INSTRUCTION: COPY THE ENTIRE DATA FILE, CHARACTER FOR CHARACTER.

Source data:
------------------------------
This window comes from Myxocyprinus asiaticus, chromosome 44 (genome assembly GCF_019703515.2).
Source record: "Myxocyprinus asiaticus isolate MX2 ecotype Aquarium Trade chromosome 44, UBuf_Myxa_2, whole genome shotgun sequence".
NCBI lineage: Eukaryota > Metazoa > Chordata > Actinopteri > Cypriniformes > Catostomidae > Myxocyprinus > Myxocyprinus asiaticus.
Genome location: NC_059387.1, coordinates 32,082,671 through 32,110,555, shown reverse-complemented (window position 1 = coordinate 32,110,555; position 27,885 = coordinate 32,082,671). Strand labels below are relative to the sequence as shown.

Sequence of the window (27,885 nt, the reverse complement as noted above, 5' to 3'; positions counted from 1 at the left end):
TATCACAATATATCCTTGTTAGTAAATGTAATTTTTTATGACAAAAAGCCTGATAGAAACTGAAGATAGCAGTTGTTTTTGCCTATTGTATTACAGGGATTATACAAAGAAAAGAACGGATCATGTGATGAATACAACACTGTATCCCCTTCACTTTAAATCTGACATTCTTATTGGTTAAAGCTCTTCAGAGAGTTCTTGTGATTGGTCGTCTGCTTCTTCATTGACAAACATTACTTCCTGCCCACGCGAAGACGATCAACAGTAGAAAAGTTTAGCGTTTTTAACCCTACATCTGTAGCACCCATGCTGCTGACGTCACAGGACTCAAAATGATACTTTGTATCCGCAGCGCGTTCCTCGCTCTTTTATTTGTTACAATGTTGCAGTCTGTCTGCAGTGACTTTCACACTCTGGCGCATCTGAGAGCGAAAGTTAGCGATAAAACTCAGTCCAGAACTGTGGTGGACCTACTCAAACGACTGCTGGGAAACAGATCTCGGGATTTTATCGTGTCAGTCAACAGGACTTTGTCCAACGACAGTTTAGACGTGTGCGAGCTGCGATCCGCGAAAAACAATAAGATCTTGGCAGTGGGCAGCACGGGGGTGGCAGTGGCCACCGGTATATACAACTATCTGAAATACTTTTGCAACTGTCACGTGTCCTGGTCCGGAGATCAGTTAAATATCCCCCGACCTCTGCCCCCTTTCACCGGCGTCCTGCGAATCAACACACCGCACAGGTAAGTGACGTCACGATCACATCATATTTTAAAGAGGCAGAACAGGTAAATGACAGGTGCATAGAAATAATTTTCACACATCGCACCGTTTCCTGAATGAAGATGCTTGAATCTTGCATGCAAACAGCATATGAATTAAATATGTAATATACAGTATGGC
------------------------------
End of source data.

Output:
This window comes from Myxocyprinus asiaticus, chromosome 44 (genome assembly GCF_019703515.2).
Source record: "Myxocyprinus asiaticus isolate MX2 ecotype Aquarium Trade chromosome 44, UBuf_Myxa_2, whole genome shotgun sequence".
NCBI lineage: Eukaryota > Metazoa > Chordata > Actinopteri > Cypriniformes > Catostomidae > Myxocyprinus > Myxocyprinus asiaticus.
Genome location: NC_059387.1, coordinates 32,082,671 through 32,110,555, shown reverse-complemented (window position 1 = coordinate 32,110,555; position 27,885 = coordinate 32,082,671). Strand labels below are relative to the sequence as shown.

Sequence of the window (27,885 nt, the reverse complement as noted above, 5' to 3'; positions counted from 1 at the left end):
TATCACAATATATCCTTGTTAGTAAATGTAATTTTTTATGACAAAAAGCCTGATAGAAACTGAAGATAGCAGTTGTTTTTGCCTATTGTATTACAGGGATTATACAAAGAAAAGAACGGATCATGTGATGAATACAACACTGTATCCCCTTCACTTTAAATCTGACATTCTTATTGGTTAAAGCTCTTCAGAGAGTTCTTGTGATTGGTCGTCTGCTTCTTCATTGACAAACATTACTTCCTGCCCACGCGAAGACGATCAACAGTAGAAAAGTTTAGCGTTTTTAACCCTACATCTGTAGCACCCATGCTGCTGACGTCACAGGACTCAAAATGATACTTTGTATCCGCAGCGCGTTCCTCGCTCTTTTATTTGTTACAATGTTGCAGTCTGTCTGCAGTGACTTTCACACTCTGGCGCATCTGAGAGCGAAAGTTAGCGATAAAACTCAGTCCAGAACTGTGGTGGACCTACTCAAACGACTGCTGGGAAACAGATCTCGGGATTTTATCGTGTCAGTCAACAGGACTTTGTCCAACGACAGTTTAGACGTGTGCGAGCTGCGATCCGCGAAAAACAATAAGATCTTGGCAGTGGGCAGCACGGGGGTGGCAGTGGCCACCGGTATATACAACTATCTGAAATACTTTTGCAACTGTCACGTGTCCTGGTCCGGAGATCAGTTAAATATCCCCCGACCTCTGCCCCCTTTCACCGGCGTCCTGCGAATCAACACACCGCACAGGTAAGTGACGTCACGATCACATCATATTTTAAAGAGGCAGAACAGGTAAATGACAGGTGCATAGAAATAATTTTCACACATCGCACCGTTTCCTGAATGAAGATGCTTGAATCTTGCATGCAAACAGCATATGAATTAAATATGTAATATACAGTATGGC